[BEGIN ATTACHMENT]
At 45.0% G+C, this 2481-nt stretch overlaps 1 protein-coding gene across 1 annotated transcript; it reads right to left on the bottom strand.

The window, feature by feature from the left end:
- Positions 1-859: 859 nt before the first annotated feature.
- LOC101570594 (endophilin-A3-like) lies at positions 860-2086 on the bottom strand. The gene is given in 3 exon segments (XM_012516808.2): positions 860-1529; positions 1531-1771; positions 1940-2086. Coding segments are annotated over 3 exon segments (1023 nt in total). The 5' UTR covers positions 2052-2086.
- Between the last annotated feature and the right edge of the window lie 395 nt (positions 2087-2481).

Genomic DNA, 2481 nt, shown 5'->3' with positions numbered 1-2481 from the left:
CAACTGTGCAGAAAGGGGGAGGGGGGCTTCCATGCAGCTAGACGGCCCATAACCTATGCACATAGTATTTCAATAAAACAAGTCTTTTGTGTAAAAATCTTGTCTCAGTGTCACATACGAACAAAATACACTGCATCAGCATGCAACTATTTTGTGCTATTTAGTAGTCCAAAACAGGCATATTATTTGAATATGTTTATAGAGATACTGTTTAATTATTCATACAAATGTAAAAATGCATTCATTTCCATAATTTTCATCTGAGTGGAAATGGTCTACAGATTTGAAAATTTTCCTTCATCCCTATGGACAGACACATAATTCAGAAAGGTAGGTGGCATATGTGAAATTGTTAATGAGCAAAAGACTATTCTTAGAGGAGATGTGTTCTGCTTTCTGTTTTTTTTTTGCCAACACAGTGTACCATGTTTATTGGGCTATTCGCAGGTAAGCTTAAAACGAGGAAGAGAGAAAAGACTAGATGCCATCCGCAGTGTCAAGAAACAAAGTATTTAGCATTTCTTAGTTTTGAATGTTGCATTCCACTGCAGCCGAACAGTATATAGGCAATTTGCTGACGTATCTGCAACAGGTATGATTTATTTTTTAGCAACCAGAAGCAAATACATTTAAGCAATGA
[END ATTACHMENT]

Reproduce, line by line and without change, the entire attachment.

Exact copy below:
At 45.0% G+C, this 2481-nt stretch overlaps 1 protein-coding gene across 1 annotated transcript; it reads right to left on the bottom strand.

The window, feature by feature from the left end:
- Positions 1-859: 859 nt before the first annotated feature.
- LOC101570594 (endophilin-A3-like) lies at positions 860-2086 on the bottom strand. The gene is given in 3 exon segments (XM_012516808.2): positions 860-1529; positions 1531-1771; positions 1940-2086. Coding segments are annotated over 3 exon segments (1023 nt in total). The 5' UTR covers positions 2052-2086.
- Between the last annotated feature and the right edge of the window lie 395 nt (positions 2087-2481).

Genomic DNA, 2481 nt, shown 5'->3' with positions numbered 1-2481 from the left:
CAACTGTGCAGAAAGGGGGAGGGGGGCTTCCATGCAGCTAGACGGCCCATAACCTATGCACATAGTATTTCAATAAAACAAGTCTTTTGTGTAAAAATCTTGTCTCAGTGTCACATACGAACAAAATACACTGCATCAGCATGCAACTATTTTGTGCTATTTAGTAGTCCAAAACAGGCATATTATTTGAATATGTTTATAGAGATACTGTTTAATTATTCATACAAATGTAAAAATGCATTCATTTCCATAATTTTCATCTGAGTGGAAATGGTCTACAGATTTGAAAATTTTCCTTCATCCCTATGGACAGACACATAATTCAGAAAGGTAGGTGGCATATGTGAAATTGTTAATGAGCAAAAGACTATTCTTAGAGGAGATGTGTTCTGCTTTCTGTTTTTTTTTTGCCAACACAGTGTACCATGTTTATTGGGCTATTCGCAGGTAAGCTTAAAACGAGGAAGAGAGAAAAGACTAGATGCCATCCGCAGTGTCAAGAAACAAAGTATTTAGCATTTCTTAGTTTTGAATGTTGCATTCCACTGCAGCCGAACAGTATATAGGCAATTTGCTGACGTATCTGCAACAGGTATGATTTATTTTTTAGCAACCAGAAGCAAATACATTTAAGCAATGA